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hello everybody I have question I am trying to do a hexeditor and I can read bin file in hex mode but I cannot read it as ascii.
I am using this function
private static string hx2Asc(string hxStr)
            byte[] tmp;
            int j = 0;
            tmp = new byte[(hxStr.Length)/2];
            for(int i = 0; i< hxStr.Length - 2; i += 2)
                tmp[j] = (byte)Convert.ToChar(Int32.Parse(hxStr.Substring(i,2),NumberStyles.HexNumber));
            return Encoding.GetEncoding(1252).GetString(tmp);

and this to call this function
string str = rtb.Text.Replace(" ", "");
                str = str.Replace("\n", "");
                str = hx2Asc(str);
                textBox4.Text = str;

I can read just 24445098 LS this in textbox the rest of the characters is not coming.
Thank you for now
Posted 18-Jun-13 3:00am

1 solution

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Solution 1

The first thing you want to do if you want a hex editor is to stop using strings: use byte values at all times - strings contain unicode characters which are of variable length, and do not have to be 8 bits.
Read your file as bytes, store it as bytes and convert it to ASCII values for display only when you need to - which is pretty simple:
byte[] bytes = ...
string s = System.Text.Encoding.ASCII.GetString(bytes);
It may well be worth your copying the area of the byte array you are interested in into a new short array before you call this (as it converts the whole array to a string). Do note that the values in the string are the unicode interpretation of the byte as an ASCII value, not ASCII values themselves, so generating a new binary file from the string will not necessarily give you the same file as you started with - hence the "keep it as a byte array" comment above.
brknlpr 18-Jun-13 10:12am
firstly thank you for your response. However I tried it before and also tried it now again
but it didnt work again I am getting the same result just like I got before.

this is my whole reading bin file codes

private void açToolStripMenuItem_Click(object sender, EventArgs e)
rtb.Text = "";
string filepath = Path.GetDirectoryName(hexAc.FileName);
string filename = Path.GetFileName(hexAc.FileName);
//dosya uzantısı için 2 sini birleştiriyoruz
string file = filepath + "\\" + filename;
label1.Text = filepath;
label2.Text = filename;

FileStream fs = new FileStream(file, FileMode.Open, FileAccess.Read);
BinaryReader br = new BinaryReader(fs);

FileInfo fInfo = new FileInfo(file);
int s = Convert.ToInt32(fInfo.Length);
byte[] bit = br.ReadBytes(s);

int count = 0;

for (int i = 0; i < bit.Length; i++)

rtb.Text += bit[i].ToString("X2") + " ";
if (count == 16)
rtb.Text += "\n";
count = 0;


string st = Encoding.ASCII.GetString(bit);
textBox4.Text = st;

MessageBox.Show("Dosya Açılamadı Lütfen yeniden deneyiniz");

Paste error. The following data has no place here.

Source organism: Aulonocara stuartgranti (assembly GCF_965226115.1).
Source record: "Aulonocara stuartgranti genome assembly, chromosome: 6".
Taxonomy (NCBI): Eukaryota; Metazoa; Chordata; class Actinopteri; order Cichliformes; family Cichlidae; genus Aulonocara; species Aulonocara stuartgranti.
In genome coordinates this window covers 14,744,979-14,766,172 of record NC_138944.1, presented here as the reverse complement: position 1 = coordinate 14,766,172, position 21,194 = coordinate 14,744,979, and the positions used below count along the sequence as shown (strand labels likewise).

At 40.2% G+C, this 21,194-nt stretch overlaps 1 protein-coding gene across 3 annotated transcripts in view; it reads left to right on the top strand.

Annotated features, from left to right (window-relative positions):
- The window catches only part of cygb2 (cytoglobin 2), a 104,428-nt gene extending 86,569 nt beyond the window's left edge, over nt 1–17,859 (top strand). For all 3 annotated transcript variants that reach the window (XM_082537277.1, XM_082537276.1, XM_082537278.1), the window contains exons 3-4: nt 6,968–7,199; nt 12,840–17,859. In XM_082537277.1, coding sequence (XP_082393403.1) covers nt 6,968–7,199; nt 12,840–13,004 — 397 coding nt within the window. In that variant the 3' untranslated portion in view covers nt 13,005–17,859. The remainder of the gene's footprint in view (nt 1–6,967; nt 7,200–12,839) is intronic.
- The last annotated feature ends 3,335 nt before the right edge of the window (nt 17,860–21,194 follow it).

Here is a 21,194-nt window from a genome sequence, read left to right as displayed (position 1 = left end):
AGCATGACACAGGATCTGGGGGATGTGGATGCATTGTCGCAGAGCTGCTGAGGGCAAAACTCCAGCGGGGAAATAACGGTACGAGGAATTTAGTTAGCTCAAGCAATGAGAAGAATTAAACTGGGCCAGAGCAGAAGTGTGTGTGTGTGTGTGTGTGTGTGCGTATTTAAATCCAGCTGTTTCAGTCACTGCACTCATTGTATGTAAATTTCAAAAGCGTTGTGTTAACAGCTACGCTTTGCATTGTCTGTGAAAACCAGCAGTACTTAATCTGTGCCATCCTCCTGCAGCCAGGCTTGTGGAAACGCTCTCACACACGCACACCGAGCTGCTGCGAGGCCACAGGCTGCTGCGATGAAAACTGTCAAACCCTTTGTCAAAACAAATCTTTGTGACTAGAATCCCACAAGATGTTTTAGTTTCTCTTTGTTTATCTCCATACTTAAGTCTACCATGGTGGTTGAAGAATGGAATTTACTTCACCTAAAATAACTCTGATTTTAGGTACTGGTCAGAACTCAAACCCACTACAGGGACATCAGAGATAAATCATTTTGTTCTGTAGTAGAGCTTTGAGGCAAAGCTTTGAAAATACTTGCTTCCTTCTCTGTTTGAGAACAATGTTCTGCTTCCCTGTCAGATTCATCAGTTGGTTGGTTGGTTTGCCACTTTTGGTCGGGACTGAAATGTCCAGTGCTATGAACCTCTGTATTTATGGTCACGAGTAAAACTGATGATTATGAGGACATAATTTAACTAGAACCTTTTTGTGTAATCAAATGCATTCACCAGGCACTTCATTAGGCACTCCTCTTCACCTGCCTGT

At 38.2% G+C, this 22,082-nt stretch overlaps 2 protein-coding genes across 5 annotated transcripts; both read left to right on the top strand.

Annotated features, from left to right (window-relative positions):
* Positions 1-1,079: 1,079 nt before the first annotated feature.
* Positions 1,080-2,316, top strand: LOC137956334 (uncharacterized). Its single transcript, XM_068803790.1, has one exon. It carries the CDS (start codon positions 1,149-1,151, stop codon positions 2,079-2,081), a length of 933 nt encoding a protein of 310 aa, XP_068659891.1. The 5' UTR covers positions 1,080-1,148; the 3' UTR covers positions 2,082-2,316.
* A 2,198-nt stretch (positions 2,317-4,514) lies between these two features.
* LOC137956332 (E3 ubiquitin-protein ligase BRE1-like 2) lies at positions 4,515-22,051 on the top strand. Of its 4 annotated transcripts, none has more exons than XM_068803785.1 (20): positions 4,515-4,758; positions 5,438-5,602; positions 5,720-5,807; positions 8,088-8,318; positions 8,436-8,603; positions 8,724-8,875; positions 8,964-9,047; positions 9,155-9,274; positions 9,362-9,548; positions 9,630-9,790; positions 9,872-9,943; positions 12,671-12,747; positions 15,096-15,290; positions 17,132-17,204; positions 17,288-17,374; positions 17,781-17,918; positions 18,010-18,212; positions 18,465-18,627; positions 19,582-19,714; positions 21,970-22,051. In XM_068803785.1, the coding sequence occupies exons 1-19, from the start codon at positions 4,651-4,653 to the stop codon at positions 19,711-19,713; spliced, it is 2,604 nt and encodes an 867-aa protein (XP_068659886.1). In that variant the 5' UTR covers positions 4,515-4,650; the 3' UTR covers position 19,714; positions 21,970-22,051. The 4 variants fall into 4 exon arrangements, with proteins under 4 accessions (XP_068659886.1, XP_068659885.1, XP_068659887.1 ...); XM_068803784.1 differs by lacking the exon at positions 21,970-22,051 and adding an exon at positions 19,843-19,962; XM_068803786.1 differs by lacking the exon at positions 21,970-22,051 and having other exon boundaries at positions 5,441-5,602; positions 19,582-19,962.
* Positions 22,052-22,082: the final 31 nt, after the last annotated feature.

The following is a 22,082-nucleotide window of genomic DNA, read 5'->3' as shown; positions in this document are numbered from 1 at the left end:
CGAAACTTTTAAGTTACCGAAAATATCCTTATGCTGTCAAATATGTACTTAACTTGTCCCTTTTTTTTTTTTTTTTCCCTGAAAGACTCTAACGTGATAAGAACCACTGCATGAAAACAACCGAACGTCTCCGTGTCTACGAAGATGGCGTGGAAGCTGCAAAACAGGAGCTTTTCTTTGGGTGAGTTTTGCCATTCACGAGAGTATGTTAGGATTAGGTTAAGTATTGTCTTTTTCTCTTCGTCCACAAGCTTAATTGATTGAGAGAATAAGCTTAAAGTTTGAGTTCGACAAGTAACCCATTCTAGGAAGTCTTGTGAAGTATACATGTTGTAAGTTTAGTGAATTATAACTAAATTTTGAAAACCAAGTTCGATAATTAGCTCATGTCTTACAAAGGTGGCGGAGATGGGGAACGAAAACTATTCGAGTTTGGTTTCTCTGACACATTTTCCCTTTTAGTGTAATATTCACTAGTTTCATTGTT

is there anything that I miss ?
OriginalGriff 18-Jun-13 10:32am
I just tried your code, and it does exactly what I would expect. What kind of effect are you getting that is not what you expect?
brknlpr 18-Jun-13 10:36am
I am getting only this in my textbox as ascii -- 24445098 LS but file is not short as this
OriginalGriff 18-Jun-13 10:43am
Textboxes don't display everything - if a character isn't in the Uncode set, then it won't display at all.
Try this:
string st = Encoding.ASCII.GetString(bit);
st = st.Replace((char) 0, '?');
textBox3.Text = st;
and see what happens...
brknlpr 18-Jun-13 10:42am
when I run it in debug mode I can see in my string st this --> 24445098 LS\0\0\0\0\0\02\0G?e1I-00023280DF5VF6844007354S\0\0\0\0S001010339S001010339S001010339\0\0\0\0\0\0030725\0\0\0\0\0\0\0\0\0\0\0\005\0\a??\a??\a??\a??\a??\a\0??$?\b?b?)???^??n??Fl?\a??\a??\a??\a??\a??\a\0??$?\b?b?)???^??n??Fl?\a??\a\0\0\0\0??\0??\a??\a\0??$?\b?b?)???^??n??Fl?" but I it only writes 24445098 LS to the textbox
brknlpr 18-Jun-13 10:45am
thank you very much it worked :) could you please explain a little bit why we do this ?
OriginalGriff 18-Jun-13 10:59am
NULL is a funny character - it has the value zero and it is used in many, many systems to indicate "end of string". So many systems in fact that it has a special place even in .NET and Unicode despite .NET strings not using it for that purpose (they store an int32 length value instead, which is one reason why a string can't exceed 2GB in length)

A .NET TextBox uses a Windows CTextBox primitive to actually do it's displaying and that is written in C / C++ - both of which use NULL as "end of string", so when your textbox meets the first one it stops displaying any more info! This isn't a bug - I think it is documented somewhere so it's a "Feature" instead - it's a part of how things work. There is a good chance that you need to set up some kind of translation system to convert the "text" data before you display it, because there are several other characters that will have an effect on the text instead of displaying as a character: 0x09, 0x0a, 0x0d are all examples which will probably mess you up! (But there are more, it might be easier to list the ones you do what to see!)

Do note that this is not the same as the .NET null value - that is not a character at all!
OriginalGriff 18-Jun-13 11:02am
BTW: You do realise you can replace all the faffing about with Streams and FileInfos with a single line:
byte[] bit = File.ReadAllBytes(file);
brknlpr 18-Jun-13 11:16am
Thank you very very much again. you helped me a lot have a good day :)
OriginalGriff 18-Jun-13 12:53pm
You're welcome!

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